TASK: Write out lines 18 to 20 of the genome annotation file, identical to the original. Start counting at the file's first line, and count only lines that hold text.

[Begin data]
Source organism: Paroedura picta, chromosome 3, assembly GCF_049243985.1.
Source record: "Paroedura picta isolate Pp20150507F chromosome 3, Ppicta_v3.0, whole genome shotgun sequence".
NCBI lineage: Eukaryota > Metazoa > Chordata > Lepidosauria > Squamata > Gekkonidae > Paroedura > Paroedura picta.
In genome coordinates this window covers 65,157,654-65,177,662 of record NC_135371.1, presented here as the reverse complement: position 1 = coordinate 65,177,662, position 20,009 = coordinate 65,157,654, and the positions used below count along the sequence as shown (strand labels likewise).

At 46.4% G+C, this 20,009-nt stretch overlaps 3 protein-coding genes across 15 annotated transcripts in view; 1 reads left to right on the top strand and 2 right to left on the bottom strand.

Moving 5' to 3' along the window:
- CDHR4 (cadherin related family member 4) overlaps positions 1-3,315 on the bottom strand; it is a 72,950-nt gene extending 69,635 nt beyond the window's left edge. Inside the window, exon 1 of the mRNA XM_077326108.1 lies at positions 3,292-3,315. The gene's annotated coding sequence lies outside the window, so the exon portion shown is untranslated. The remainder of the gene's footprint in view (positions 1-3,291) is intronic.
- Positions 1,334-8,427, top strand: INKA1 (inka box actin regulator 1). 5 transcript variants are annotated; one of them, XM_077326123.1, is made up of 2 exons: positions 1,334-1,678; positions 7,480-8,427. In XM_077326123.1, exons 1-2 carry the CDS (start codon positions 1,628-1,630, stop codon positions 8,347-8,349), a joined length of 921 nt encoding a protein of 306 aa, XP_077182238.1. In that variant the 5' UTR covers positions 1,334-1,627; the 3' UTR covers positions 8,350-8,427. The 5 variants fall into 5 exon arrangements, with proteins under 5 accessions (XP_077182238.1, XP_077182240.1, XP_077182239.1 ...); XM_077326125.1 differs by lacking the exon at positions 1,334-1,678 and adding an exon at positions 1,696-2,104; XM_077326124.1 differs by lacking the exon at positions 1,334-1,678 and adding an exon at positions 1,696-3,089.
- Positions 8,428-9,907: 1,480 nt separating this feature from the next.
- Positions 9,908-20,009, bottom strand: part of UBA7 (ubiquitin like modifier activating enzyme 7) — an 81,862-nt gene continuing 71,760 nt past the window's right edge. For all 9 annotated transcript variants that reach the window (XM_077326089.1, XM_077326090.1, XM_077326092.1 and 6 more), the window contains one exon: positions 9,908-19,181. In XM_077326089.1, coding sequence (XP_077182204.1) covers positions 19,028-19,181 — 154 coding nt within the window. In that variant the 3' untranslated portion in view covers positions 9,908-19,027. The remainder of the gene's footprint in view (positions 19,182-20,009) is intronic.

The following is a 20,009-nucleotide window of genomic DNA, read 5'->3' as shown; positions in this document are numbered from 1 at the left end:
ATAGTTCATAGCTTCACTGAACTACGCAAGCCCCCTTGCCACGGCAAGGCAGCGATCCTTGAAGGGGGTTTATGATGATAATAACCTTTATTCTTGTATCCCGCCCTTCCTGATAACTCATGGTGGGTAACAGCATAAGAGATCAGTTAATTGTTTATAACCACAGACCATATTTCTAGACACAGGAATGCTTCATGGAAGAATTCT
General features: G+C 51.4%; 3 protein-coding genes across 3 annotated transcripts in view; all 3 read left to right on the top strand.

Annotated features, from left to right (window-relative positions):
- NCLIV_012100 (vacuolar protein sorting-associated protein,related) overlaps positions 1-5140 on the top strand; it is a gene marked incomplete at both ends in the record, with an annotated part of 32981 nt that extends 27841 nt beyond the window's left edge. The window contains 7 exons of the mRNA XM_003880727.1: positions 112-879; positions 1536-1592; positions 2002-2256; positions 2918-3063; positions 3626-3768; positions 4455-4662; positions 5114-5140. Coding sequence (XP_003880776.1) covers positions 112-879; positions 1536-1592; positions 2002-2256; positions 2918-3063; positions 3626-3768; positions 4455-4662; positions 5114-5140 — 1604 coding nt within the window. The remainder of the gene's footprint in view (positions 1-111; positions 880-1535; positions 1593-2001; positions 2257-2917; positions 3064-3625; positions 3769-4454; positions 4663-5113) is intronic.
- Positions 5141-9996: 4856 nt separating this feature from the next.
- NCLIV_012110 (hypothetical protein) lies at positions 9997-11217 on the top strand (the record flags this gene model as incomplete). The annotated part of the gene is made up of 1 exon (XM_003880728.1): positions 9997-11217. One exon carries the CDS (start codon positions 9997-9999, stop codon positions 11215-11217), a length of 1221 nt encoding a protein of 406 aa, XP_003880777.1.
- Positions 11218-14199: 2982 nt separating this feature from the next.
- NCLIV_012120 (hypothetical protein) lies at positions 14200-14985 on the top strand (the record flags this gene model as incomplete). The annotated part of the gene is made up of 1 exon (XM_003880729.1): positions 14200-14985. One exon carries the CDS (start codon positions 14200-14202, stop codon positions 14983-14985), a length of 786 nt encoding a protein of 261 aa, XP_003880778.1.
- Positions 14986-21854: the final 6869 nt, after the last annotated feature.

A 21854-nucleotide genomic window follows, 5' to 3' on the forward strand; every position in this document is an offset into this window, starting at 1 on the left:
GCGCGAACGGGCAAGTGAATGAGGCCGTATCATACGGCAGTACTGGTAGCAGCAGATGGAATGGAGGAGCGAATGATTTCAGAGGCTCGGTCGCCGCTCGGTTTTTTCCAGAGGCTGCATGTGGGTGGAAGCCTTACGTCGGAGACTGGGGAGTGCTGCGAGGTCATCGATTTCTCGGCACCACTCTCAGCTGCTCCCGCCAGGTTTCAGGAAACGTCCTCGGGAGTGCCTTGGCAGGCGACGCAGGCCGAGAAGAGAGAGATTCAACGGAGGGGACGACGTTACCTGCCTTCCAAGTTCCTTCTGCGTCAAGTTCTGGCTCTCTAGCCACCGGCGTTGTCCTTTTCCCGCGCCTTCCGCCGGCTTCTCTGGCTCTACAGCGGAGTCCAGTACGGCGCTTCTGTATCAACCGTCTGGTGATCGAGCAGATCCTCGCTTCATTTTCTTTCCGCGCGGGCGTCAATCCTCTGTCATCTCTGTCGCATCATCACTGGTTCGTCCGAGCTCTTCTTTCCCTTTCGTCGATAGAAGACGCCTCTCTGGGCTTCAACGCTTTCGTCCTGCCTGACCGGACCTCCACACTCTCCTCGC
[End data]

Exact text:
- Positions 11218-14199: 2982 nt separating this feature from the next.
- NCLIV_012120 (hypothetical protein) lies at positions 14200-14985 on the top strand (the record flags this gene model as incomplete). The annotated part of the gene is made up of 1 exon (XM_003880729.1): positions 14200-14985. One exon carries the CDS (start codon positions 14200-14202, stop codon positions 14983-14985), a length of 786 nt encoding a protein of 261 aa, XP_003880778.1.
- Positions 14986-21854: the final 6869 nt, after the last annotated feature.